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Discussion Starter #1
I'm ambidextrous which is cool. Unfortunately my eyes are ambidextrous too. I don't have a dominant eye, which sucks. I can't keep a clear sight picture with both eyes open. So I usually close my left eye when I shoot righty, and close my right eye when I shoot lefty.



I know that closing an eye slows you down because it cuts your peripheral vision in half. I've been experimenting with different kinds of tape over my non shooting side eye, but no dice.



I've only shot about 1000 rounds with both eyes open. Is it just a matter of more time?



Does anyone have a solution?
 

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Hmm. I've never heard of someone that didn't have a dominant eye. Have you done the old finger hole trick?



Extend your right arm away from your body and make a circle with your thumb and forefinger. Like making an "Otay Buckwheat" sign. Now, with both eyes open, center some small object in the circle created by your fingers so that both eyes see that object through the circle. Now, keeping both eyes open, bring your hand to your face while keeping that object centered in your finger circle. Bring the circle all the way to the eye that naturally lets you keep seeing the object. That will be your dominant eye.
 

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I've never heard of someone NOT having a dominant eye, if you didn't you would almost have to close one eye to clear things up.



Morphire spelled out one method, here's another method to try to determine your dominant eye, point with a fingertip at a distant object, close one eye, and then alternate, looking through your dominant eye, the finger still should be pointing at the distant object, when looking through your NON dominant eye, your finger will be out of alignment with the object. That's the way I was taught, and it's very easy to try.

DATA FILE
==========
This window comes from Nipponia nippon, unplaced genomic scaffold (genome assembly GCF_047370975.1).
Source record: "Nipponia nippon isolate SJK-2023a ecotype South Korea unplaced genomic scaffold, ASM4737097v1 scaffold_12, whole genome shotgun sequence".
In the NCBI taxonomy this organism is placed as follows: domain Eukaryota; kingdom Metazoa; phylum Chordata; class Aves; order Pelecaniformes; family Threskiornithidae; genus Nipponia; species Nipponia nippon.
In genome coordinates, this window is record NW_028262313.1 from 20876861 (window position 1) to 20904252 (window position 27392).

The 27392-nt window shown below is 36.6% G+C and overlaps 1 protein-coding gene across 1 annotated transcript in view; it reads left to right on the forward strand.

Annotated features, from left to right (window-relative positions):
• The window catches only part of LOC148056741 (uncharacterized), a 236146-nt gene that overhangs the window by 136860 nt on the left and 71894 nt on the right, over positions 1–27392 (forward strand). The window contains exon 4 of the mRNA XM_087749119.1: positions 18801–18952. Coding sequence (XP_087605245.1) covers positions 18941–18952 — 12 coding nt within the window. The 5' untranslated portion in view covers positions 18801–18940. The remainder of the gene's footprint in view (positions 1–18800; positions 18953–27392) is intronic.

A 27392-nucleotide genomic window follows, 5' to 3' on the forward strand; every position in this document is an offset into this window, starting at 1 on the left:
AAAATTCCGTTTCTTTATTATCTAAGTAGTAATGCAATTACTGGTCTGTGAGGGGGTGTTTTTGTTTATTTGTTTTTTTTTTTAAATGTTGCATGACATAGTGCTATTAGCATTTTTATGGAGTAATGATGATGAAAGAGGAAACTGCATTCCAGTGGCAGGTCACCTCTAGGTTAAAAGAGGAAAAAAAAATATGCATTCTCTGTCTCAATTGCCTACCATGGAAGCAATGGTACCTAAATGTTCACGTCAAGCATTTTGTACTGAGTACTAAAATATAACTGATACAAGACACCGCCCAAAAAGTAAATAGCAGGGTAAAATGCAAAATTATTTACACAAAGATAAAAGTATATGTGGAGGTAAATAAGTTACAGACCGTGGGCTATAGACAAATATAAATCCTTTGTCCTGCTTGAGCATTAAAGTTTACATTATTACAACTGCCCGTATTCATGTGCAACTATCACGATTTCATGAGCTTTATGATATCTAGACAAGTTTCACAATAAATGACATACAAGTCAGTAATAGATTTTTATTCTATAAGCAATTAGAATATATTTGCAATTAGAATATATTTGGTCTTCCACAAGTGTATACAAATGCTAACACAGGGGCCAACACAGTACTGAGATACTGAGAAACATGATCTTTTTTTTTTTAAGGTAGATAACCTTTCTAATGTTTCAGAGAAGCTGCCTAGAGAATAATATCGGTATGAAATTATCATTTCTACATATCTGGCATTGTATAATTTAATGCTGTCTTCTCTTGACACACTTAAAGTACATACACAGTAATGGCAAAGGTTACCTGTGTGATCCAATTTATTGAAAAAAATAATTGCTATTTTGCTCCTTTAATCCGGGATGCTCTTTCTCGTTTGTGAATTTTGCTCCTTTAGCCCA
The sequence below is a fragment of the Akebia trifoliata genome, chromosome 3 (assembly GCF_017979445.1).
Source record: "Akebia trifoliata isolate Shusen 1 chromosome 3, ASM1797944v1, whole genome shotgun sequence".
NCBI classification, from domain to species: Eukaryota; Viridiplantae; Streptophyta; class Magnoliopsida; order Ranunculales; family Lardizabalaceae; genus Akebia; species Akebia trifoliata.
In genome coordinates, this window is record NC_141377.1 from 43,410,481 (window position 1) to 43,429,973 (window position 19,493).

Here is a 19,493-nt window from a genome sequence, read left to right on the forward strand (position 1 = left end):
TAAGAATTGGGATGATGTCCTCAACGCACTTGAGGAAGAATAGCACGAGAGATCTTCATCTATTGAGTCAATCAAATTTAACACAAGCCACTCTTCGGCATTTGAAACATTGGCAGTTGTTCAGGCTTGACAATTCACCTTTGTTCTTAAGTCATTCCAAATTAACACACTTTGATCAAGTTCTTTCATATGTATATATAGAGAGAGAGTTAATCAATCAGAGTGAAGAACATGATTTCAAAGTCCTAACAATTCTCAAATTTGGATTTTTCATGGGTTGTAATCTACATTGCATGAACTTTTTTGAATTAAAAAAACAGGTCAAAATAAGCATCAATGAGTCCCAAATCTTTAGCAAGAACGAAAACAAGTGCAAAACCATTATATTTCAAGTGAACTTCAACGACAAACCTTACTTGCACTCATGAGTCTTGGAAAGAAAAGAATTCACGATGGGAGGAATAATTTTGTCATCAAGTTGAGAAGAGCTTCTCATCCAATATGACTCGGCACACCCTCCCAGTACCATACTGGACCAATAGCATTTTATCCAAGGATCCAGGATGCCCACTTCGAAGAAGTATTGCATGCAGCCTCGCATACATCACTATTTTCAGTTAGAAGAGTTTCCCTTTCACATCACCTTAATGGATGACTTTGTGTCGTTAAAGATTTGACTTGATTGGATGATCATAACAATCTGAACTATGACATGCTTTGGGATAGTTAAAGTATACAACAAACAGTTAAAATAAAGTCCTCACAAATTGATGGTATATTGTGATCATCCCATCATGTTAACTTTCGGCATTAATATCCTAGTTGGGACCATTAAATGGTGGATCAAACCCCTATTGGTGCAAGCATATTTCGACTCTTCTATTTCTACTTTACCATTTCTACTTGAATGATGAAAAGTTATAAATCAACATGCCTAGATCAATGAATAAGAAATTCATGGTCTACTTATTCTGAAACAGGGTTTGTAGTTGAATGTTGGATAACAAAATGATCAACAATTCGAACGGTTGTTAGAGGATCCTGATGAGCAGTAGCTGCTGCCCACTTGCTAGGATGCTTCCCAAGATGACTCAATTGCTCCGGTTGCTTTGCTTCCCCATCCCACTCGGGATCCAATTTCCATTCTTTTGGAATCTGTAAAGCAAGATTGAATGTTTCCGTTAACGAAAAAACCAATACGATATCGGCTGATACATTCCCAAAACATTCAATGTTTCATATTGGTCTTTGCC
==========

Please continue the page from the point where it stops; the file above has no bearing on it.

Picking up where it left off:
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Sometimes I see doubles when looking at the sights .... I just started trying to train myself which of the 2 sights to line up to hit the target. Sounds wierd I know but it works, if I ignore the right set of sights and line up the set on the left I hit what I'm aimin at.
 

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Discussion Starter #5
I have tried these methods, and it takes a while for one of the two images I see to come into focus. About 60% of the time it's the right one. About 40% of the time it's the left one. But the other image never goes away, it just fades a little.



When I open both eyes, I see three rear posts and two front posts ( R F R F R ). I do shoot bow with both eyes open, but I have to tilt my head, squint my non-shooting side eye, and wait about 10 seconds until the pin comes into focus. A technique not practical for pistol.



I think I'll try greatzippy's technique of always shooting at the same front post, either the right or the left. I've actually never tried that, go figure.



If anyone has any other ideas, please let me know.
 

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bobbthompson said:
I see three rear posts and two front posts ( R F R F R )


My guess is that the middle R is actually 2 images on top of each other. But If I was looking at this R F R F R I would ignore the right F & R and aim the first 3 at the target R F R F R , The right F & R is the image from your left eye.



You can actually pracitce while dry firing in the house. Just pick a target to aim at, when you see your sight picture R F R F R line up 1 set on target. While holding your aim close you left eye .... the set you picked should remian on target. If you close your right eye the set you should ignore will be off to the side of the target.

From my understanding this training will eventually cause that second set of sights to slowly go away as you right eye will become "use" to being used.
 
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